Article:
The importance of quality in software – 2

Introduction

We all have the experience of having great expectations when buying something and then being disappointed. A new car of a renowned brand. A beautiful suit or handbag. Dinner in a restaurant with a great chef. While we are ready to pay well for the quality we are anticipating, the deception comes with poor customer service. Long waiting times, a bad response if something irregular happens, or poor performance if we want something to be changed compared to the standard delivery. When we acquire a software application (either a SAAS (Software–As–A -Service) or have a tailormade solution for our business processes, customer service is just key. Here are the main things to look out for and to expect from a good software provider when it comes to customer service and support.

Quality in software–customer service and support  

If you have found a software application that fits your business needs well, it is important to realize that the software comes with a whole environment to assist you as a customer to use it well and with no issues. In fact, very good software may come with terrible customer support, leaving you in trouble for a long time when there is something you do not understand. I remember acquiring a top-notch product in the USA, to only find out that its support organization in Europe was not working at all: 10 different phone numbers in different countries, and none of them were working or could answer our pressing questions!

The need for good customer service starts right already with your acquisition process.

Clarity: while you are still in the middle of the procurement process, it should be easy to get clarity on the precise features, legal arrangement (contract conditions), and the “total cost of ownership” that the application is going to give you. It should be easy to find out what additional costs may be incurred and what the exact scope of the contract is, to avoid any unpleasant surprises.

Implementation: how easy is it for your organization to use the software? Is your new vendor going to assist you with your data migration (or digitalization, in case you did not use IT for this process before)? Is there training of personnel? Is their help in the adaptation of your business processes to use the software smoothly? Do their consultants come on-site to help you do all the changes and is that expensive?

Professional help desk: a software vendor who takes customer service seriously will have a professional helpdesk that professionally processes all incoming calls and uses this information to improve its services. It has a smooth escalation model for more complex questions and problems. As a customer, you will have the confidence that your problem is being dealt with by the right person at all times. Professional service personnel are always polite and take you seriously.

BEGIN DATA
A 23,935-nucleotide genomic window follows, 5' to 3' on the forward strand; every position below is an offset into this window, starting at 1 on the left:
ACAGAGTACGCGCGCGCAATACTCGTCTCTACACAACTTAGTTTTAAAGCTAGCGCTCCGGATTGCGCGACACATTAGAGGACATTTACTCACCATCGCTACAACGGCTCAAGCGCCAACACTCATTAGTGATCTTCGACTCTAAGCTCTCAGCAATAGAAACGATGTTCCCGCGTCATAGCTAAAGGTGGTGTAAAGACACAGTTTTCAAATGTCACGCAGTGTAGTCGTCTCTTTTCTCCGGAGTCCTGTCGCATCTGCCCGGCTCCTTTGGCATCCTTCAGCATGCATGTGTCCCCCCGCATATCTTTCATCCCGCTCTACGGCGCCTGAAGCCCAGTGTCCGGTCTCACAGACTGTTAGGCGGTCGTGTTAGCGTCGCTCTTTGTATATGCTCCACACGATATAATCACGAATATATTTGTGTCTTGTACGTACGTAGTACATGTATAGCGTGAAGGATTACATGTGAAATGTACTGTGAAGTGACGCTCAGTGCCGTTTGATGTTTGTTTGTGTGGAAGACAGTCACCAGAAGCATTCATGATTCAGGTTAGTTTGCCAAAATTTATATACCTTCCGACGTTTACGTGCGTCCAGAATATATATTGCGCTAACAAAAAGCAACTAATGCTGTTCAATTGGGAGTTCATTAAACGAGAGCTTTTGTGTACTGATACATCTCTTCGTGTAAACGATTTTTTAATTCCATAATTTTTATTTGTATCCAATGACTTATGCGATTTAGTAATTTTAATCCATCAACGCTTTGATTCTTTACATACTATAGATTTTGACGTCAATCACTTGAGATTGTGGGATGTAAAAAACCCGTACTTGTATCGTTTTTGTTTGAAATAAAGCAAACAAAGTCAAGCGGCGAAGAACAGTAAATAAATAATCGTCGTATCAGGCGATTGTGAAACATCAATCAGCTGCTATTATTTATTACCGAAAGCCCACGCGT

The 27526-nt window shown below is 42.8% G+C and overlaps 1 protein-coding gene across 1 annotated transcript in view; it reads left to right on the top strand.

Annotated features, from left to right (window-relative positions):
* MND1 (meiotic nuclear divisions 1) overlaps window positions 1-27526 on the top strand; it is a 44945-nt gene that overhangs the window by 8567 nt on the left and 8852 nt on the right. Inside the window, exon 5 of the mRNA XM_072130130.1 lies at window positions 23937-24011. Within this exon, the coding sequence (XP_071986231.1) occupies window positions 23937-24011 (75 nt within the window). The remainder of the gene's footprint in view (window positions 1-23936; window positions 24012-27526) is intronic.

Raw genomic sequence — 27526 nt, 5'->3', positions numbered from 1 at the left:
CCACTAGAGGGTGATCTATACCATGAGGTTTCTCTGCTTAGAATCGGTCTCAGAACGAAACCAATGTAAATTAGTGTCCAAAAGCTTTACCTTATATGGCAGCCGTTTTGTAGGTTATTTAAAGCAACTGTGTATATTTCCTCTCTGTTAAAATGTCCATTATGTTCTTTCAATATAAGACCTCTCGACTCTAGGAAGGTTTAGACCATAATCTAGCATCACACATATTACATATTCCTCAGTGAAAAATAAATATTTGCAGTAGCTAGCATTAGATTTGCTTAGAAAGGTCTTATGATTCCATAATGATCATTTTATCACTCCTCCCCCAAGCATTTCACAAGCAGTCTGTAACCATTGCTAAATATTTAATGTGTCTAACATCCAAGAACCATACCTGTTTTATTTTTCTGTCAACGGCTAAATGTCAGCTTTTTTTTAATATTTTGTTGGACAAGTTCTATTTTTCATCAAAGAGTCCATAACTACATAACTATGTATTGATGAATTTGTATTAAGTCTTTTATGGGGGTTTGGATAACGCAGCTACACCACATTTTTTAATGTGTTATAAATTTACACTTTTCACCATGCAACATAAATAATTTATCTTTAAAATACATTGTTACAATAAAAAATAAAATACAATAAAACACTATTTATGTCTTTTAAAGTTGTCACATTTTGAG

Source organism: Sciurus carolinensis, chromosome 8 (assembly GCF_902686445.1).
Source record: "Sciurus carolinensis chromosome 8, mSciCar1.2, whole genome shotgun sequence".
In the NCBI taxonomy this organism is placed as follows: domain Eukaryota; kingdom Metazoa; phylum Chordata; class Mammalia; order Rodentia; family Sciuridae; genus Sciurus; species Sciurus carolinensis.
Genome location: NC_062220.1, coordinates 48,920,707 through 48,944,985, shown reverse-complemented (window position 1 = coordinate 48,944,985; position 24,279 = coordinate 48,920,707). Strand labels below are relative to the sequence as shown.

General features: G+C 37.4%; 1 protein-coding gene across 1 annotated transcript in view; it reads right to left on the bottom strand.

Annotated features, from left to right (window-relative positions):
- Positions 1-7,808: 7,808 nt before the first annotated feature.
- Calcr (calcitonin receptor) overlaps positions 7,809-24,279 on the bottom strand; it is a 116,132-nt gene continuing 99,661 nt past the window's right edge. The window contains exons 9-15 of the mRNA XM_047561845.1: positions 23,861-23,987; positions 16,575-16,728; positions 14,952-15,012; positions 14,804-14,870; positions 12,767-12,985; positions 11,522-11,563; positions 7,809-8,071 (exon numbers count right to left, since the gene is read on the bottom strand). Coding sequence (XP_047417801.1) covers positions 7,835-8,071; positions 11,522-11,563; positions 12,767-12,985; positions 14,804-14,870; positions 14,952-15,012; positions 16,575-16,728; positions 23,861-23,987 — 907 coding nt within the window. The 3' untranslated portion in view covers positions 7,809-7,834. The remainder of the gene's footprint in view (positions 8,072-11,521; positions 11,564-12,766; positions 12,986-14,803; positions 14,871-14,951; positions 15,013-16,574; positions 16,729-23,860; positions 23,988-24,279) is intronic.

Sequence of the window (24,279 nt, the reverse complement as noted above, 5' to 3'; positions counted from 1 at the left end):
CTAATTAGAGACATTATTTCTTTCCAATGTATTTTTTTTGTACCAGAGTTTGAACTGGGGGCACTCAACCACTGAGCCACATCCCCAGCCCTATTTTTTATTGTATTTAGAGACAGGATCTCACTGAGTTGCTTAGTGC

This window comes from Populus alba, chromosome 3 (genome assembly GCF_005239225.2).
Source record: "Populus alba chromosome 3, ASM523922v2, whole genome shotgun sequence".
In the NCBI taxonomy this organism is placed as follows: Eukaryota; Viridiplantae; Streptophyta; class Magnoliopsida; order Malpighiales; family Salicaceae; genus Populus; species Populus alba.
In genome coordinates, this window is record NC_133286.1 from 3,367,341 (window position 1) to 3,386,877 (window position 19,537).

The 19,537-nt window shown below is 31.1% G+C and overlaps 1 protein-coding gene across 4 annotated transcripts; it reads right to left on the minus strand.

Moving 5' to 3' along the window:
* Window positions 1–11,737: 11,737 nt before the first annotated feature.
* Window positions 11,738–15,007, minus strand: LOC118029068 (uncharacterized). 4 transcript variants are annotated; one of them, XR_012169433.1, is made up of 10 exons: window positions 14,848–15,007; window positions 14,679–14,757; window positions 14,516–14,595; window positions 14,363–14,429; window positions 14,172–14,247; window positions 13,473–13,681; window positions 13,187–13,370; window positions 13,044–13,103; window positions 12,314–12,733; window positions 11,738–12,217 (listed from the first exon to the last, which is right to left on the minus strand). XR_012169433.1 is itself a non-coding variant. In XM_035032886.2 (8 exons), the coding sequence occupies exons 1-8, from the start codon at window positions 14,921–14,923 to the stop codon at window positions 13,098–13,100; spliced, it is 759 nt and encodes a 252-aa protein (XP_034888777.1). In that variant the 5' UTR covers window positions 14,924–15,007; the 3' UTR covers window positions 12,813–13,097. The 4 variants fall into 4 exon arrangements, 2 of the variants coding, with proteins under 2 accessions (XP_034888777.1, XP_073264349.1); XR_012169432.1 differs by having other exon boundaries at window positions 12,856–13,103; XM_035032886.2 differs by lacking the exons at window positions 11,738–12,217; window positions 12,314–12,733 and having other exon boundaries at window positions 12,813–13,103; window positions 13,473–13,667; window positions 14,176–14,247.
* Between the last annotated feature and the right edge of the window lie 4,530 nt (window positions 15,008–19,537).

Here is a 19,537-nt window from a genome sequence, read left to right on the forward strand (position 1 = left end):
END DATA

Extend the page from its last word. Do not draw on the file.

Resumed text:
Frequently asked questions: for the most common and returning questions about the use of the software, simple and clear web pages and instruction videos should be available to help you out, in particular in the early stage of using a new application.

Easy contact: it should be easy to get in contact with the right person to discuss questions or problems. Currently, a lot of applications have in-built chat functionality in the software or on their website. These “Chatbots” may or not be able to communicate with you properly, and should quickly lead you to an actual human to deal with your matter. It should be easy to find support for all of your users.

Response time: when an issue occurs, and you are stuck using the software, your vendor should be able to solve the issue quickly regardless of the cause of the problem. “Downtime” can be defined as the number of minutes or hours per month that the software is not working, which obviously should be as limited as possible. If caused by maintenance, this should be announced and planned carefully by the vendor in such a way that business continuity is guaranteed.

Some software companies even have a feature where you grant the service employee to “take over your screen” to see what is wrong and help you fix the issue quickly.

Continuous improvement: while you do not want the software you acquired to change constantly, it is important that feedback from customers is regularly used to improve the software. This may include new features that are very useful, fixing small bugs, or improvement of features that are causing confusion for the users. Good customer service implies that your vendor listens to you and is constantly willing to improve its product.

Authors: Diana van der Stelt (Member, Institute of ICT Professionals Ghana) and Anthony Yeboah Asare, Trinity Software Center in Kumasi, sales director and quality engineer

www.trinitysoftwarecenter.com | info@trinitysoftwarecenter.com